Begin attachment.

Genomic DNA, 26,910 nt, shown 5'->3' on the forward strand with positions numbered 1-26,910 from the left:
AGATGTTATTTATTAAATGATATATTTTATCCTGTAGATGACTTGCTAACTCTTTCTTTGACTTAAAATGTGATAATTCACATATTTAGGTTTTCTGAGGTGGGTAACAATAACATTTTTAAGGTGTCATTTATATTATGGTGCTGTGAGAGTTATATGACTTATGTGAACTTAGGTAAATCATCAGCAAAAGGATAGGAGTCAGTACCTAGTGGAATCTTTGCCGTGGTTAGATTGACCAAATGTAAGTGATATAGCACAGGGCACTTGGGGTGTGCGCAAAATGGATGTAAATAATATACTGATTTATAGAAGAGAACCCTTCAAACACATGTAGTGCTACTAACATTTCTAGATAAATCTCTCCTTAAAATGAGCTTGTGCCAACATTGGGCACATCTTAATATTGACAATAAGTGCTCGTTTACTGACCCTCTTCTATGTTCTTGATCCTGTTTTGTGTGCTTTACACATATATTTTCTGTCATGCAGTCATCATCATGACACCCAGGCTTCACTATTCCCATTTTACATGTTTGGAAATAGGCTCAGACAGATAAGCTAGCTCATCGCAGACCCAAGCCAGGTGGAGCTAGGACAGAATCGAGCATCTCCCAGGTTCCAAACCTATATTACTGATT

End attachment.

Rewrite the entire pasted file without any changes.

Genomic DNA, 26,910 nt, shown 5'->3' on the forward strand with positions numbered 1-26,910 from the left:
AGATGTTATTTATTAAATGATATATTTTATCCTGTAGATGACTTGCTAACTCTTTCTTTGACTTAAAATGTGATAATTCACATATTTAGGTTTTCTGAGGTGGGTAACAATAACATTTTTAAGGTGTCATTTATATTATGGTGCTGTGAGAGTTATATGACTTATGTGAACTTAGGTAAATCATCAGCAAAAGGATAGGAGTCAGTACCTAGTGGAATCTTTGCCGTGGTTAGATTGACCAAATGTAAGTGATATAGCACAGGGCACTTGGGGTGTGCGCAAAATGGATGTAAATAATATACTGATTTATAGAAGAGAACCCTTCAAACACATGTAGTGCTACTAACATTTCTAGATAAATCTCTCCTTAAAATGAGCTTGTGCCAACATTGGGCACATCTTAATATTGACAATAAGTGCTCGTTTACTGACCCTCTTCTATGTTCTTGATCCTGTTTTGTGTGCTTTACACATATATTTTCTGTCATGCAGTCATCATCATGACACCCAGGCTTCACTATTCCCATTTTACATGTTTGGAAATAGGCTCAGACAGATAAGCTAGCTCATCGCAGACCCAAGCCAGGTGGAGCTAGGACAGAATCGAGCATCTCCCAGGTTCCAAACCTATATTACTGATT